By Leigh Thomas
PARIS (Reuters) – Europe’s first cold spell heading into the depths of winter is testing the resolve of countries to continue limiting gas use after they comfortably exceeded an EU reduction target, analysis of consumption data shows.
European countries on average cut their natural gas consumption by 24% in November from the 2019-2021 average for the same month, according to Reuters calculations using data from the ENTSOG network operators federation for 14 countries and the national network regulator for Germany.
Despite wide variations between countries, that was down from 29% in October but comfortably more than the 15% reduction target EU countries set for the winter in response to Russian supply cuts.
Graphic: Cutbacks in gas use vary widely, https://www.reuters.com/graphics/EUROPE-GAS/CONSUMPTION/myvmoomyrvr/chart.png “European gas consumption has dropped for two reasons – first, mild temperatures earlier this fall considerably dampened household demand, and second, high prices have led to demand destruction in the industrial sector,” Barclays European economist Mark Cus Babic said.
“Household demand is still very responsive to the weather, so we think the latter is a more robust source of savings going forward,” he added.
Unusually warm temperatures in late October and early November not only left people basking in the sun at outdoor cafes like it was summer but offered European countries relief as they tried to build gas stocks.
However, since the middle of November consumption has surged as a cold spell took hold, fuelling demand for heating. Gas use was down 18% in the last week of November from the long-term average and preliminary data from network operators suggest consumption has picked up so far in December.
Graphic: European gas savings falling as winter sets in, https://www.reuters.com/graphics/EUROPE-GAS/CONSUMPTION/dwvkddrezpm/chart.png In addition to demand for heating, gas use for power generation remains high as maintenance forces a record number of French nuclear reactors to remain offline and low levels of wind hits alternative power supplies.
European countries have also made efforts to cut their electricity consumption, which was down in November by 9% from the 2015-2021 average, according to Reuters calculations with data from grid operators.
The unusually mild autumn weather means that countries did not need to start tapping gas reserves until later than they usually do, leaving a cushion in case the winter proves to be colder than usual.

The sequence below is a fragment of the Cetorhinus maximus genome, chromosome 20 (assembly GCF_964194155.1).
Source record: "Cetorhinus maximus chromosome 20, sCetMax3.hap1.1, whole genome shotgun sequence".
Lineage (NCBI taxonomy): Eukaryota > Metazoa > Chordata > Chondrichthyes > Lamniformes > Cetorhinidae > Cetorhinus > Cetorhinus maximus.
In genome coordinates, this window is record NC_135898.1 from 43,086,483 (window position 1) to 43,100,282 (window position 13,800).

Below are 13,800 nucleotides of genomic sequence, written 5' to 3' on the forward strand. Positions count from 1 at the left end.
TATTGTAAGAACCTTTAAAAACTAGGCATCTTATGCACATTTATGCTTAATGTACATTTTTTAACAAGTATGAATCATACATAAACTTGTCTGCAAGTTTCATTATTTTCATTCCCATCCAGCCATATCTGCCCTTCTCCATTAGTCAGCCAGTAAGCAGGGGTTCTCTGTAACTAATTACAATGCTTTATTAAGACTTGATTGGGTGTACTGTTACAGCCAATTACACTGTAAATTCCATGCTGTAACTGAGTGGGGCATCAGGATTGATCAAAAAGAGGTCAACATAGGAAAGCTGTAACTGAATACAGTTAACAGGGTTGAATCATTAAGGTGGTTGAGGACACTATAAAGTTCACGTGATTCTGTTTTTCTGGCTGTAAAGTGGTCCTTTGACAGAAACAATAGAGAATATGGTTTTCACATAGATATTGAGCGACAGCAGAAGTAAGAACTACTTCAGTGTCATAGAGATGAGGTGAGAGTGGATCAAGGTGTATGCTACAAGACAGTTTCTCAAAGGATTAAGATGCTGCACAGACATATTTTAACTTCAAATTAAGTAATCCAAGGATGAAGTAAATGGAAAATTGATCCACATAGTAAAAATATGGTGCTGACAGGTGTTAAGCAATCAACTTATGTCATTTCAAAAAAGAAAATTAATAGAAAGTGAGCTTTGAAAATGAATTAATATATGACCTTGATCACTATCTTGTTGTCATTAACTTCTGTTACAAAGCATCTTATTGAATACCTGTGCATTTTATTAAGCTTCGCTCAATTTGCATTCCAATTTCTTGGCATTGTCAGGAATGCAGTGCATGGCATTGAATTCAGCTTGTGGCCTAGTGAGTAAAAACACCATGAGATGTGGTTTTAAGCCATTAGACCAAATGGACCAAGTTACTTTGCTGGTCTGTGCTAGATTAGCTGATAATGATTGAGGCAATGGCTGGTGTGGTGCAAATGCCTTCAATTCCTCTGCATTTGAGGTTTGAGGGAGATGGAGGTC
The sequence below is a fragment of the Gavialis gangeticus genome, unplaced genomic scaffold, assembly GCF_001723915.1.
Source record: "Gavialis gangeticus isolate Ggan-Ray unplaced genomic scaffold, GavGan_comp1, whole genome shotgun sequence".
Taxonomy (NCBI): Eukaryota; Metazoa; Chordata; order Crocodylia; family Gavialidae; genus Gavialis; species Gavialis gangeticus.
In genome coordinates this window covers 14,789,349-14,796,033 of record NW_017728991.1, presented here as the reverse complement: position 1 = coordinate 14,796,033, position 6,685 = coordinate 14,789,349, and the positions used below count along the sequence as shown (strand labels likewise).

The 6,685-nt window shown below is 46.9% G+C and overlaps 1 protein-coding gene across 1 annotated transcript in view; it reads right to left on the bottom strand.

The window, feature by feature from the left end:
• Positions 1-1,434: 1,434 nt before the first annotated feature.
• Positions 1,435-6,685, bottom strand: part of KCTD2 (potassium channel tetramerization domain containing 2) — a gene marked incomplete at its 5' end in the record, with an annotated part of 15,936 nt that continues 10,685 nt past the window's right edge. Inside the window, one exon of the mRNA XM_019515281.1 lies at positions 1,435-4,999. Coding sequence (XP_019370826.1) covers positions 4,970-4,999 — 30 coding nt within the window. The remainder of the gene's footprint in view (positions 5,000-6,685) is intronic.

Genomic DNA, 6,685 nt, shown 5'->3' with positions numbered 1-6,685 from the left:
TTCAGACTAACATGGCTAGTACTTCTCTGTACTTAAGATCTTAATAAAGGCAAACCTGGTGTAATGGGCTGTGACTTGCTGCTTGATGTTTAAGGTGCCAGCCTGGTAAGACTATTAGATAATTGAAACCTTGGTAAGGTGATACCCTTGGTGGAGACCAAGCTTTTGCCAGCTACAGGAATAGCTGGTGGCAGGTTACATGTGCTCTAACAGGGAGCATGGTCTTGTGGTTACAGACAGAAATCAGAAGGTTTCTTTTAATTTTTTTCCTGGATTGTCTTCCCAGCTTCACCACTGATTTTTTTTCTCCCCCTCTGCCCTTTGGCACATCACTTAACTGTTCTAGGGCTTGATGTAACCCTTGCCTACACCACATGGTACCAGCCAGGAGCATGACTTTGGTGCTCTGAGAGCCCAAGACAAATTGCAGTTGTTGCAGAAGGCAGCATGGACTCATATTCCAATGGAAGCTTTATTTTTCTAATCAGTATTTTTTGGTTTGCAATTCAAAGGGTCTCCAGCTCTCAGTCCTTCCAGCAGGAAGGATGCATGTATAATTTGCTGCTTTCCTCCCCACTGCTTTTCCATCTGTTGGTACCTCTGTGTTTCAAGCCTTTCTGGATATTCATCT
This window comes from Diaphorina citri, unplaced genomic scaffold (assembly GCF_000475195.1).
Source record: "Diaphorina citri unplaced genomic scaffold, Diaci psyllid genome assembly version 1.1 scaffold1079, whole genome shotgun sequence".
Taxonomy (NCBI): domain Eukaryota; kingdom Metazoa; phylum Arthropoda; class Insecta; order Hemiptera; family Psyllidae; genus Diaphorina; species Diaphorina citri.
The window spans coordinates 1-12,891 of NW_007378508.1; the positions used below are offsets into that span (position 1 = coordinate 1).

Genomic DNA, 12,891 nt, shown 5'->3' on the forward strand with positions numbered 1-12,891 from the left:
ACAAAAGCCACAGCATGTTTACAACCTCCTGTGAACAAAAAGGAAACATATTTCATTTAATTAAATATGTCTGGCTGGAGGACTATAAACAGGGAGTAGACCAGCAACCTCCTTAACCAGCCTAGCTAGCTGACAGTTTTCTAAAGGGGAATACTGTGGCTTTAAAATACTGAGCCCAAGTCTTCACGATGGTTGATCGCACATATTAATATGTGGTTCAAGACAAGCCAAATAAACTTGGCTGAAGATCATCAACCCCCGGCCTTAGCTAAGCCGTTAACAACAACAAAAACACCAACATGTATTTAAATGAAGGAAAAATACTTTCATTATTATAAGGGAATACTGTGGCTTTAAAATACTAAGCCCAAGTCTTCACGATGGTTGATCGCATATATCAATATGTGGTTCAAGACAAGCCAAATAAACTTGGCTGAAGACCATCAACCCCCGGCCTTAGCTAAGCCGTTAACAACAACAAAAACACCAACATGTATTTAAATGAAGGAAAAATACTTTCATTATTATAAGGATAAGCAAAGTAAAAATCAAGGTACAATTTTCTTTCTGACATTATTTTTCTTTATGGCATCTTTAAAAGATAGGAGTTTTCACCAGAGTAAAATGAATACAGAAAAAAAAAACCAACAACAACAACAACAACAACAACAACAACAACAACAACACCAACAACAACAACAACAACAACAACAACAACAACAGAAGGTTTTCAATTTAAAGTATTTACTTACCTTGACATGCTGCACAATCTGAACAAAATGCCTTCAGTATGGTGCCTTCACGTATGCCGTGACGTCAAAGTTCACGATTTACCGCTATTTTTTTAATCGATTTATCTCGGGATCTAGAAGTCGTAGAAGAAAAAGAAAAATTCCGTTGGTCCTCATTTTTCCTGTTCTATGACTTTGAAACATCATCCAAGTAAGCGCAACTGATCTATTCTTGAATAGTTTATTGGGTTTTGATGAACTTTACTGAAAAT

For example, Germany, Europe’s biggest economy and the region’s industrial powerhouse, only began drawing on its reserves on Nov. 17 and outflows have been small since then, according to data from Gas Infrastructure Europe, an industry body for network operators. Last year, Germany began tapping stocks on Nov. 1.
Graphic: Gas stocks high heading into depths of winter, https://www.reuters.com/graphics/EUROPE-GAS/CONSUMPTION/byprlljqope/chart.png “The tail risk of physical energy shortages in Europe has likely been averted, but we still think the very high prices will drag on both consumption and industrial production in the euro area,” Cus Babic said.
While high stock levels should help Europe get through the winter with enough gas to meet demand as long as it does not get too cold for too long, the gas supply crisis is unlikely to entirely be resolved next year.
Analysts at Dutch bank ING said that there is a risk that as gas prices ease demand will recover, making it a struggle to keep up efforts to maintain cutbacks.
While Europe benefited this year from liquefied natural gas imports from the United States to build its reserves, that might not be the case next year if it has to compete with China for energy supplies as its economy springs back following the lockdowns that have held back its activity this year.
That means the risk that Europe could be hit with supply shortages is not off the table, said economist Florence Pisani with asset manager Candriam.
“Depending if Russia totally cuts supplies or if Asian and global growth comes back stronger, we’re not completely in the clear for the winter 2023-2024,” she said.
(Reporting by Leigh Thomas, Additional reporting by Nina Chestney in London;Editing by Elaine Hardcastle)